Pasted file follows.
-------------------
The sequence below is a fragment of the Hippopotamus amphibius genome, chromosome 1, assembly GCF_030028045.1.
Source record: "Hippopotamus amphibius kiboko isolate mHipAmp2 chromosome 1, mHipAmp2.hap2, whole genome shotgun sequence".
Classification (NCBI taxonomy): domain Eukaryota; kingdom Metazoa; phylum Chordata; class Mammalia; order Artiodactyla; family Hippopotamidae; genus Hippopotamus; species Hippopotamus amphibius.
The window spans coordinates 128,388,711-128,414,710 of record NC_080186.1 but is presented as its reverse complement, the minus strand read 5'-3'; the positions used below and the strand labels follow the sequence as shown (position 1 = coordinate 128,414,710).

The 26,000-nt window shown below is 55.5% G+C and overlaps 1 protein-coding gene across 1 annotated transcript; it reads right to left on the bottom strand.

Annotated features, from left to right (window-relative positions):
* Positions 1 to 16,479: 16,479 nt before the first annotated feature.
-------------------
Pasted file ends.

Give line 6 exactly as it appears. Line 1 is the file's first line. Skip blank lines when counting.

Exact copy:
Annotated features, from left to right (window-relative positions):